Sunday, 27 January 2008

Manhauling & Climbing with Orcas

15th January 2008

With relief well and truly behind us and the usual living and working, ticking along on base life, the odd trip out accompanying Richard, the new wintering Field GA, with some science equipment updates is always welcome. In this instance a solar powered, battery operated GPS system, which is continually monitoring which direction and how far the Brunt Ice Shelf is moving. There are 6 GPS devices scattered around key points of the Brunt Ice Shelf, being studied by Ryan Anderson (Life Time of Halley Science), to determine and possibly predict whether the ice shelf is moving as one or if some parts of the ice shelf are moving quicker or slower than other parts. All towards, being carved off and floating away as a huge iceberg, hense, why a new base needs to be built and moved further up onto the shelf.

The GPS site, based 10km South of Halley, which has already moved approximately 33 metres from 15th Jan - 19th Feb 08.

Richard making some adjustments and improvements, whilst getting instructed by Ryan, via radio.

Saturday 19th Jan 08, at a little past 9pm, myself, Richard (Doc) and Richard (new wintering field GA for 2008), took our first manhauling steps on skis to creek 4, 12km away from base. We'd been practicing and tweaking different rope traces, and who goes where on the system prior to our trip, by pulling the Nordic trail groomer, around the 5km perimeter of Halley. Which we all new would be harder, as it digs in groves behind it for skiers to glide in.

I'm sure i'm working harder than those two.

With our manhauling Nansensledge, tightly cramed, but very systematically packed with all the essentials for our trip - sleeping bags, tents, radios, spare warm clothing, food, cooking stoves and pots boxes and of course all the ice climbing and abseiling equipment for the following day. It was finally time, to experience a litle of what it must have been like all those years ago, when Shackleton and Admunsden manhauled to the South Pole.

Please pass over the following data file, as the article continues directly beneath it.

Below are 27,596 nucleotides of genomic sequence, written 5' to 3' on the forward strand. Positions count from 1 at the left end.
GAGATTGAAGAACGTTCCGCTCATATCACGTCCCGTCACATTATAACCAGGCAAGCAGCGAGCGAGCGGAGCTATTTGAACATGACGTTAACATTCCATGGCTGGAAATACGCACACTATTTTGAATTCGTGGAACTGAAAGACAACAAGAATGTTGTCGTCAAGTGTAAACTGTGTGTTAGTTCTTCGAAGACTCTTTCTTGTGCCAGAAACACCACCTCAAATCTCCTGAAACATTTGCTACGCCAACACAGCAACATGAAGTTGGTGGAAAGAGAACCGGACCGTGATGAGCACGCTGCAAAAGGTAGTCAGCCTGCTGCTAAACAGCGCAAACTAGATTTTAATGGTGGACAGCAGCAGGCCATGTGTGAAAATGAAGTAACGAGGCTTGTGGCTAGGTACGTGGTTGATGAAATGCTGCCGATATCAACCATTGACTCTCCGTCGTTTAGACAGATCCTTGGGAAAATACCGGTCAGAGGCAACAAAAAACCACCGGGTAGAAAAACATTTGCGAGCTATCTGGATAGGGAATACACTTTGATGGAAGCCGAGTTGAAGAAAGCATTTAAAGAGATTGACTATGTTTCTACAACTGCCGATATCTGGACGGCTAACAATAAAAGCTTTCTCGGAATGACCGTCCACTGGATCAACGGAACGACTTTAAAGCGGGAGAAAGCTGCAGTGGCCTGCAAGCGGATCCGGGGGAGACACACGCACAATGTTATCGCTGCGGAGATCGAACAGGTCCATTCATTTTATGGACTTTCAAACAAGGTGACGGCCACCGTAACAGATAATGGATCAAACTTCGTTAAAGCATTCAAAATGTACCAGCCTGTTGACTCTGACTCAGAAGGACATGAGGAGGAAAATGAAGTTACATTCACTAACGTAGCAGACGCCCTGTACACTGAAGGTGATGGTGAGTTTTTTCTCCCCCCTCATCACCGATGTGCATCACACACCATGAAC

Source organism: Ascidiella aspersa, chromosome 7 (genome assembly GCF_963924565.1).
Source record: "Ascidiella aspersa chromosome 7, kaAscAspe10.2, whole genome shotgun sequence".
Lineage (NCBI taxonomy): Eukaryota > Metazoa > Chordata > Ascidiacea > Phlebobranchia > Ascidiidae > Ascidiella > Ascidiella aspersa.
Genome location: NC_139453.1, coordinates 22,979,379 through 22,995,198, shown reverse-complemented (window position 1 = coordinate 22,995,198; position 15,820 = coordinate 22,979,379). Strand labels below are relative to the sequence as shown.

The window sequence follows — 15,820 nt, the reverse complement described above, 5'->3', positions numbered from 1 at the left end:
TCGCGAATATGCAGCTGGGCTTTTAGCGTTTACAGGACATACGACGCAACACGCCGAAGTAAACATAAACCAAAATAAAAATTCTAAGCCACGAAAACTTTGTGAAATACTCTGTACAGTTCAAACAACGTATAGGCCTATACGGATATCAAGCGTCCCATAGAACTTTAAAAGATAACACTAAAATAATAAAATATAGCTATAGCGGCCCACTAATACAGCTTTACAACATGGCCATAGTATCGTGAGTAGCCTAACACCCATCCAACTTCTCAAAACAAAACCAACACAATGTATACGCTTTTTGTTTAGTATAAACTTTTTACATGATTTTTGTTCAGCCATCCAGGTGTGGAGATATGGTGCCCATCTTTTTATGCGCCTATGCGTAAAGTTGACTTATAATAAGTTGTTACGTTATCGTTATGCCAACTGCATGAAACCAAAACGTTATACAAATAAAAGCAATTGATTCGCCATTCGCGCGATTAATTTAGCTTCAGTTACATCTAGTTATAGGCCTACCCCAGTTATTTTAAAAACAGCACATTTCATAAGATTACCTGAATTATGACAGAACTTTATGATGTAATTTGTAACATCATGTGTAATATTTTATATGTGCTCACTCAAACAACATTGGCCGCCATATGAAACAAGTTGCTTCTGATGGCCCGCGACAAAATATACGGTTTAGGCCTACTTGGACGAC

Richard (field GA), skiing ahead and capturing the sillouettes of myself and Doc, on the vast flat plaines towards Creek 4.

Are we there yet??? Me manhauling with Doc.

And this time with Richard (FGA).

After 3 hours of leisurely manhauling, with a few chocolate nuggets and water stops enroute, we finally arrived just after midnight, at the caboose at creek 4, with fantastic vistas of the ice cliffs ahead of us. With plans of an early start for ice climbing and abseiling, sleep was on everyones list, eventually after the adrenaline and excitement relaxed out of our bodies.

Me preparing to abseil down the 30 metre ice cliff, with a possible Scottish grade rating of 3, (9 being hardest), while Richard checks my harness and rope work.

As always what comes down must go up!! Richard giving me the all clear to start the impressive ice climb, although this part rated a possible grade 6!

As if our manhauling trip, dingle weather, ice climbing and abseiling down the cliffs couldnt have been more perfect, a pod of Orcas swan up and down the stretch of sea ice along the cliffs, spouting air continuously, for the entire day we were there.

As the weather was so good it was also a good opportunity, for others to get off base, and so a nice walk back along the cliffs to our caboose at midday, saw 4 other eager climbers ready to throw themselves off the cliff - i mean abseiling, ofcourse! And off we went roped up as an Alpine 7.

Me (far, top left) and Doc, abseiling down the cliffs, with spectators already at the bottom - they look very small from up here.